New life for old containers
By Daryl Starr and Terri Lawton
Indiana's annual pesticide recycling
program made stops at 17 locations around the state last
year. Farmers brought nearly 47,000 pesticide containers--nearly
35,000 pounds of plastic diverted from landfills that can
be put to productive uses.
containers are recycled into decorative fencing, park benches
After applying pesticides to fields, farmers often are
left with a lot of empty containers. Most of the plastic jugs end up
"Some farmers just throw the jugs out behind the
barn," according to Cedric Durkes, Purdue
Extension educator in Benton
As a result, residual product within the containers
can leak into groundwater, causing environmental damage, says Durkes.
The plastic jugs are not biodegradable either. Durkes is one of
several Extension educators across Indiana working to put the old
containers to a new use. Purdue
Extension, Indiana Farm
Bureau Inc., Indiana
Plant Food & Ag Chemical Association and Office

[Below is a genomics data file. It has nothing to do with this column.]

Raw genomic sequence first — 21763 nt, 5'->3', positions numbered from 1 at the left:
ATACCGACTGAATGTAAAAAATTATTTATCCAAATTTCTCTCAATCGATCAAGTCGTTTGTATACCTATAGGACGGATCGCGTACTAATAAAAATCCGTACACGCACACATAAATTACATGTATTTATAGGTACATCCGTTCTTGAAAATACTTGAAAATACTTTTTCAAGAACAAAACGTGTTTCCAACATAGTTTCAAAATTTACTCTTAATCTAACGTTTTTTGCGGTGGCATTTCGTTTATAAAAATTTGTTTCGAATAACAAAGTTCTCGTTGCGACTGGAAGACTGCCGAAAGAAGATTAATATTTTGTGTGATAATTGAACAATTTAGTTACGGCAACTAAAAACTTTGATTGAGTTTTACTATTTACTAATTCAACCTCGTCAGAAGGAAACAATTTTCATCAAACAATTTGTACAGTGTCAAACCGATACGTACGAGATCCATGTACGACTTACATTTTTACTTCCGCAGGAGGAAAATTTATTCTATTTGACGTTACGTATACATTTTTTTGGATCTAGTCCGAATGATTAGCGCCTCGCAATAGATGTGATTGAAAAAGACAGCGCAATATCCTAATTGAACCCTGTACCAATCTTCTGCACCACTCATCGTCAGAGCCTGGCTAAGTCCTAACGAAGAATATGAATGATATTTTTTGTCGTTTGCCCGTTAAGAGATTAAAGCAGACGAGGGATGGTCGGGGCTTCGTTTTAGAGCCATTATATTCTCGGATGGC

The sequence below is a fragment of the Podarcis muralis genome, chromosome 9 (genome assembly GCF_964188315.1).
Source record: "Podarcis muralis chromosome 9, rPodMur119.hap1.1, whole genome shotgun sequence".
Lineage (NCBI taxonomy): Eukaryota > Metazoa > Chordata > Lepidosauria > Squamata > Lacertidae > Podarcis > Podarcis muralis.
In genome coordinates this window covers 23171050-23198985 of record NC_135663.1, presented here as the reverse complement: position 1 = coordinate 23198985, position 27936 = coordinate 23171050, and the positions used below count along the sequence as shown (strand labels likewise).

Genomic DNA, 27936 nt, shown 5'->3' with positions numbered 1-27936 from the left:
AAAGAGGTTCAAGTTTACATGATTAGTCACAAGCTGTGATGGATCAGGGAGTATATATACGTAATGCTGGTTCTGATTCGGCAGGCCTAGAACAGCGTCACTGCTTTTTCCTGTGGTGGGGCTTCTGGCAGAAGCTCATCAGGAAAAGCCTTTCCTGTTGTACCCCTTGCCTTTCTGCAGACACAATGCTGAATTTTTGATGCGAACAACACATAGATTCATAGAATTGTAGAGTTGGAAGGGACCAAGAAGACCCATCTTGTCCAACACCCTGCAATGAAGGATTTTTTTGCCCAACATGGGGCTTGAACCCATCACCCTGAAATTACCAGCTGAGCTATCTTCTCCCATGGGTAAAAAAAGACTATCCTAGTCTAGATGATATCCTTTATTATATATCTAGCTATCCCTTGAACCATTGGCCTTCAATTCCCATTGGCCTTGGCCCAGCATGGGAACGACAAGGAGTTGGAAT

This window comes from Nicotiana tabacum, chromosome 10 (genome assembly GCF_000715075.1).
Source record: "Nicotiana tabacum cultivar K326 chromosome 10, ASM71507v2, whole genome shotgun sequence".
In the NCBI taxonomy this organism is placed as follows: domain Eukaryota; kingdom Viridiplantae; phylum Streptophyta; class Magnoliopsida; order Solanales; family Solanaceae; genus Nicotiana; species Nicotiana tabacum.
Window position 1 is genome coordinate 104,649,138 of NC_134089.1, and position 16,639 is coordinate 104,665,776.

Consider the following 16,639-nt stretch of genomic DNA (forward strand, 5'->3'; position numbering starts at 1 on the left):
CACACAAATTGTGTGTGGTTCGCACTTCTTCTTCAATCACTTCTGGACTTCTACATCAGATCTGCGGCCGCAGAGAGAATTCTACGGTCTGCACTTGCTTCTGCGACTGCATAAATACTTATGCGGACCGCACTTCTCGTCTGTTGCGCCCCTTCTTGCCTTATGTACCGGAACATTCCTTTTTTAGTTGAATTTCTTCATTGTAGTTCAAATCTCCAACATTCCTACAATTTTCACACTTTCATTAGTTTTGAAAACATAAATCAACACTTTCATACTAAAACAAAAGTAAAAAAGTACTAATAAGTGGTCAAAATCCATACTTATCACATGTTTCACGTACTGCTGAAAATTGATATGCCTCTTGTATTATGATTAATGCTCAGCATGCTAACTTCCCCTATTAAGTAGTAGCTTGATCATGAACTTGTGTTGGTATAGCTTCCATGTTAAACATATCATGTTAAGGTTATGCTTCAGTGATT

of the Indiana State Chemist sponsor a pesticide container recycling program
"The purpose of the collection is to give farmers
an outlet for the containers that they have collected during the
season," says Kevin Neal, Indiana
pesticide container recycling director.
From late July to early September nearly 47,000 containers
were collected at 17 locations throughout the state. This adds
up to almost 35,000 pounds of plastic diverted from landfills and
into productive uses.
The number of containers recycled was down by some
20,000 containers from last year. Neal believes increasing the
number of custom applicators/agricultural dealers who participate
in the program could significantly increase the volume of recycling.
Containers are taken to St. Louis and recycled into
fence posts, park benches and pallets, then sold to the public.